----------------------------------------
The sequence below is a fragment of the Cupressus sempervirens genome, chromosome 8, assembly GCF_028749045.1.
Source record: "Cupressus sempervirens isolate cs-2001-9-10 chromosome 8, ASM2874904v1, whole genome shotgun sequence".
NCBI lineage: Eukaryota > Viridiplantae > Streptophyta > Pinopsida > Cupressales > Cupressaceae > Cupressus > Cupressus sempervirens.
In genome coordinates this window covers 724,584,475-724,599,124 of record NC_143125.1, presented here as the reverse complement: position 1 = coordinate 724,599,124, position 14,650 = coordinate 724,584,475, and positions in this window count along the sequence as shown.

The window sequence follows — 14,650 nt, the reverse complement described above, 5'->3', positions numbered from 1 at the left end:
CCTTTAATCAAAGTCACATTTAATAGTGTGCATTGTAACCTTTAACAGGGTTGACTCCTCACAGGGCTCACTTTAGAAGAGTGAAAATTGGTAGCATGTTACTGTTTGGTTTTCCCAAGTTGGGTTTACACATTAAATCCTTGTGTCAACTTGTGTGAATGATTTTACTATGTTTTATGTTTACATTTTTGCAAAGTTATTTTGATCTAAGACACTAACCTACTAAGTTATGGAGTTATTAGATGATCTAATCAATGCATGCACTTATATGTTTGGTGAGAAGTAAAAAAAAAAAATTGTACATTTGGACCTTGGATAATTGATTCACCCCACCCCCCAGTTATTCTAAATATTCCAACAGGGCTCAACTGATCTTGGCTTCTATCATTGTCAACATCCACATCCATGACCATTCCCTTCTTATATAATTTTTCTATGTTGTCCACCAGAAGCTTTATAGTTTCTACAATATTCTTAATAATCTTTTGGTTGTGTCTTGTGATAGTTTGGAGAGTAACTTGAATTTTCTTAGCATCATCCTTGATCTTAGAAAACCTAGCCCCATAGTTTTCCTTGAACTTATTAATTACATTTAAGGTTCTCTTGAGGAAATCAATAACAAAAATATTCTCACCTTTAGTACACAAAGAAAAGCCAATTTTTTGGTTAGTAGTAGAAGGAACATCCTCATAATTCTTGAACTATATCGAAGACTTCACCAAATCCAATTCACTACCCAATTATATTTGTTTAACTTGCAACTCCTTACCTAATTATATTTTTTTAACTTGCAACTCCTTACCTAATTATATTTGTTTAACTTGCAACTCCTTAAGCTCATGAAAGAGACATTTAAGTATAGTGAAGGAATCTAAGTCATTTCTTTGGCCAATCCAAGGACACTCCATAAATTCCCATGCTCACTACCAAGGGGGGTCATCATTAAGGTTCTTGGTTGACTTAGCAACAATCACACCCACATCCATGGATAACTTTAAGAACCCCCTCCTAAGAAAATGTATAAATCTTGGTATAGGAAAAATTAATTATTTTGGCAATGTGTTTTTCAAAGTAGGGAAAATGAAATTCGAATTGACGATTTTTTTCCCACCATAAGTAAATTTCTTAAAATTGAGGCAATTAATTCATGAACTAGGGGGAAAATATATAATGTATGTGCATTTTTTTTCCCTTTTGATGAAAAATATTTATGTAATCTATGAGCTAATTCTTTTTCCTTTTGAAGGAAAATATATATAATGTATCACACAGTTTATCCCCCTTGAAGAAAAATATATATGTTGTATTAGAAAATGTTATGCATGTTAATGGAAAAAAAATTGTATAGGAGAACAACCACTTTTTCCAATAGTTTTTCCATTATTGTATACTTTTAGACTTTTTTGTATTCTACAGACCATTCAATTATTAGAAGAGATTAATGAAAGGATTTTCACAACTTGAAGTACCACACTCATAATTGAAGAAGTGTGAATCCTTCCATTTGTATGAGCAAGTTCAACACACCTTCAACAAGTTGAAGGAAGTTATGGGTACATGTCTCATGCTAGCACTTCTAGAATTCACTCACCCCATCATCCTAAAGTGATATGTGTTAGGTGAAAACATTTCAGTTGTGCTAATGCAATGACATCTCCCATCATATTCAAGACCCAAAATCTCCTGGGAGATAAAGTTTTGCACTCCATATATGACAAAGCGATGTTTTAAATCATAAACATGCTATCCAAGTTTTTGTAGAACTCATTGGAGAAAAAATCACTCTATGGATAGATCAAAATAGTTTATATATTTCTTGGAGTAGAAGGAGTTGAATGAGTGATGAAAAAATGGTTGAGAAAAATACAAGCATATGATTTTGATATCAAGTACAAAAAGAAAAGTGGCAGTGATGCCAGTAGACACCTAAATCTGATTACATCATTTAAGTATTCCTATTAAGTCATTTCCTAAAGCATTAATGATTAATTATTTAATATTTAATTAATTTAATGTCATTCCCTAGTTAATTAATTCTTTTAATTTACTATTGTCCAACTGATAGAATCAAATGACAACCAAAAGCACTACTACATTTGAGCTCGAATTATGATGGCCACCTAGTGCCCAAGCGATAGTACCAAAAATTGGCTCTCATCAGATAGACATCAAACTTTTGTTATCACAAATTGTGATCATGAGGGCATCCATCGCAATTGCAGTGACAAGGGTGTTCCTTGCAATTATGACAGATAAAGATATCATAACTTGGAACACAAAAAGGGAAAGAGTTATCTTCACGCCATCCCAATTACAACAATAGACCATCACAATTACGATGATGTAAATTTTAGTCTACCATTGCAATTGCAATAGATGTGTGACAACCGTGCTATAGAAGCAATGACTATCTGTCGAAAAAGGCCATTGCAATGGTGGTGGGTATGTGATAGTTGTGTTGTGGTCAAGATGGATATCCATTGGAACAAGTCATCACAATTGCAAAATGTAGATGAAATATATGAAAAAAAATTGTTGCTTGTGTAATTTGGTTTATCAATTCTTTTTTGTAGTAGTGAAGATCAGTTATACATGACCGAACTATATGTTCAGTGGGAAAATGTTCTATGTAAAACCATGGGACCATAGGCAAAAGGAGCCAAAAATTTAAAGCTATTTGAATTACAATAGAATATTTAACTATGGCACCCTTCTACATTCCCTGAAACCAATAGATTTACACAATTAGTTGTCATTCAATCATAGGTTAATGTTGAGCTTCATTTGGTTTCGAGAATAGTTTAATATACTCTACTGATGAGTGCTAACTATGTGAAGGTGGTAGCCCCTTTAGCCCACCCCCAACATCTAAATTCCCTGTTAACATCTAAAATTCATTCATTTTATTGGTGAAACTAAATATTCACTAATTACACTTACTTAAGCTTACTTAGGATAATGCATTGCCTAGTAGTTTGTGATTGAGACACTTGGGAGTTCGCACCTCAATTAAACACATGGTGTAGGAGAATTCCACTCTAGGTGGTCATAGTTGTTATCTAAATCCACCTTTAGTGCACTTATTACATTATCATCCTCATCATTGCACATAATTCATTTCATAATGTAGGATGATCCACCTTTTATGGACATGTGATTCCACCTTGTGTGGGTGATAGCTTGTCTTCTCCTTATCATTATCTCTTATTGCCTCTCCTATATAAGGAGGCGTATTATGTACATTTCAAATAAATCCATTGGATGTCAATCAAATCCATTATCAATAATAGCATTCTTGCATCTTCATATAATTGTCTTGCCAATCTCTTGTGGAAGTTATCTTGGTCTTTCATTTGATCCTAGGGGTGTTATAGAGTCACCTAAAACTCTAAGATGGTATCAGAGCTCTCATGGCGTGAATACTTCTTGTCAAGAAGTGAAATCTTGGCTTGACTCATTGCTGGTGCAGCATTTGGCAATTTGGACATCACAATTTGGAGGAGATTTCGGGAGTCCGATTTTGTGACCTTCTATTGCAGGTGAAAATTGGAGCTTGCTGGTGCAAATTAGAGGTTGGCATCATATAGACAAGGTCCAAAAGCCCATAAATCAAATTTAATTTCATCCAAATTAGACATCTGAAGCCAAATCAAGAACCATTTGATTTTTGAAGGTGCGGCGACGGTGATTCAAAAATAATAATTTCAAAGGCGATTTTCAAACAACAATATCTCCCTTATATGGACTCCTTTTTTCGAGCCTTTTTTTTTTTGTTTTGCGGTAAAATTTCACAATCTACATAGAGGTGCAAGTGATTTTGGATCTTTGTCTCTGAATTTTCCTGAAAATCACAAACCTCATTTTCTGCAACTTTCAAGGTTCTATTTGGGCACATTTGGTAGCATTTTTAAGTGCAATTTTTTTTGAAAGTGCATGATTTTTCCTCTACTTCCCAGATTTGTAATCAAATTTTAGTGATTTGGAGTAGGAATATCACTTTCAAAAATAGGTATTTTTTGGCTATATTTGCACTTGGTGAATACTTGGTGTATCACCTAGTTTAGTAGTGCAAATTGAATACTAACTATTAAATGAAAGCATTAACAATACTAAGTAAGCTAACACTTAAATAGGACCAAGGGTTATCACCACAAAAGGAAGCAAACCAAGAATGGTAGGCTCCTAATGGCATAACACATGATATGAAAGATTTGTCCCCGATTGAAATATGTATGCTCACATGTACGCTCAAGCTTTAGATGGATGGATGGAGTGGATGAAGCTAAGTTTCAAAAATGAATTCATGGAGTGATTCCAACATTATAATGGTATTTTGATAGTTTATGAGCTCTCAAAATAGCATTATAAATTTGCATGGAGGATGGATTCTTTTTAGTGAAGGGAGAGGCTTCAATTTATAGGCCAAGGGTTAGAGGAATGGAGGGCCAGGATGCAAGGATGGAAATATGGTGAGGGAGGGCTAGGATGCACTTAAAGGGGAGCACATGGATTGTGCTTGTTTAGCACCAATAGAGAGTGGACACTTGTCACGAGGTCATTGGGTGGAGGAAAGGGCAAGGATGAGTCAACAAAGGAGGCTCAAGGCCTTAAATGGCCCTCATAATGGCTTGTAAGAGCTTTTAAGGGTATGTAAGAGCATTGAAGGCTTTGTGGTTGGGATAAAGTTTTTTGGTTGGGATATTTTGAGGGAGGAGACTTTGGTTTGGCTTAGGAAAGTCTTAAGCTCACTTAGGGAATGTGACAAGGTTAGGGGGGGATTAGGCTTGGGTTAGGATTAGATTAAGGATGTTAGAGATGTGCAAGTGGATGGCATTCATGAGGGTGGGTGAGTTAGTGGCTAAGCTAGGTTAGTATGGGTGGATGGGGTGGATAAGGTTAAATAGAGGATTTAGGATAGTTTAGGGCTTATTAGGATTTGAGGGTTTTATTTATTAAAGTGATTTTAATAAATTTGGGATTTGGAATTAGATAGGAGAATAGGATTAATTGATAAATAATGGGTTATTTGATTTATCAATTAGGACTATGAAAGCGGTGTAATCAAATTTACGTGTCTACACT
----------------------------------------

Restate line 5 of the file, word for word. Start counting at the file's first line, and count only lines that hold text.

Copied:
The window sequence follows — 14,650 nt, the reverse complement described above, 5'->3', positions numbered from 1 at the left end: